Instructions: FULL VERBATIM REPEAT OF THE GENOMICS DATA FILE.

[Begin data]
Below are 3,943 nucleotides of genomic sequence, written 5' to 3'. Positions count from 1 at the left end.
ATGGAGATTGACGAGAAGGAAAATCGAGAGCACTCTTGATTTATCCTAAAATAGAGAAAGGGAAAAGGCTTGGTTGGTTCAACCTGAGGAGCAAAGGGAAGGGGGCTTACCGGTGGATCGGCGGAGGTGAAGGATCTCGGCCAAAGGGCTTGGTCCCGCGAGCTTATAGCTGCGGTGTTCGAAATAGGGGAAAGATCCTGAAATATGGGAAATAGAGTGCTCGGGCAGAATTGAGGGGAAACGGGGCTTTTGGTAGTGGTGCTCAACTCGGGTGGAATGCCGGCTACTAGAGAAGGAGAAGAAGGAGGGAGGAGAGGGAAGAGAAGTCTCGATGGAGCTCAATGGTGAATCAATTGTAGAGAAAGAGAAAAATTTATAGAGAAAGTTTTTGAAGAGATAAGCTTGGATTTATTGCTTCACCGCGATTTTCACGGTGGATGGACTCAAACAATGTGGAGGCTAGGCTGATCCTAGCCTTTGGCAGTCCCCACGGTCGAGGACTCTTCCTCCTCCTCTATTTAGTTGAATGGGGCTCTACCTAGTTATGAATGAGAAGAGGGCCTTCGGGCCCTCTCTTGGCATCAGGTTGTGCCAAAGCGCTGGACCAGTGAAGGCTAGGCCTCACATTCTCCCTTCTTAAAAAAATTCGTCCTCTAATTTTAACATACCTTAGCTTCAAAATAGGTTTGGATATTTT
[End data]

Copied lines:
Below are 3,943 nucleotides of genomic sequence, written 5' to 3'. Positions count from 1 at the left end.
ATGGAGATTGACGAGAAGGAAAATCGAGAGCACTCTTGATTTATCCTAAAATAGAGAAAGGGAAAAGGCTTGGTTGGTTCAACCTGAGGAGCAAAGGGAAGGGGGCTTACCGGTGGATCGGCGGAGGTGAAGGATCTCGGCCAAAGGGCTTGGTCCCGCGAGCTTATAGCTGCGGTGTTCGAAATAGGGGAAAGATCCTGAAATATGGGAAATAGAGTGCTCGGGCAGAATTGAGGGGAAACGGGGCTTTTGGTAGTGGTGCTCAACTCGGGTGGAATGCCGGCTACTAGAGAAGGAGAAGAAGGAGGGAGGAGAGGGAAGAGAAGTCTCGATGGAGCTCAATGGTGAATCAATTGTAGAGAAAGAGAAAAATTTATAGAGAAAGTTTTTGAAGAGATAAGCTTGGATTTATTGCTTCACCGCGATTTTCACGGTGGATGGACTCAAACAATGTGGAGGCTAGGCTGATCCTAGCCTTTGGCAGTCCCCACGGTCGAGGACTCTTCCTCCTCCTCTATTTAGTTGAATGGGGCTCTACCTAGTTATGAATGAGAAGAGGGCCTTCGGGCCCTCTCTTGGCATCAGGTTGTGCCAAAGCGCTGGACCAGTGAAGGCTAGGCCTCACATTCTCCCTTCTTAAAAAAATTCGTCCTCTAATTTTAACATACCTTAGCTTCAAAATAGGTTTGGATATTTT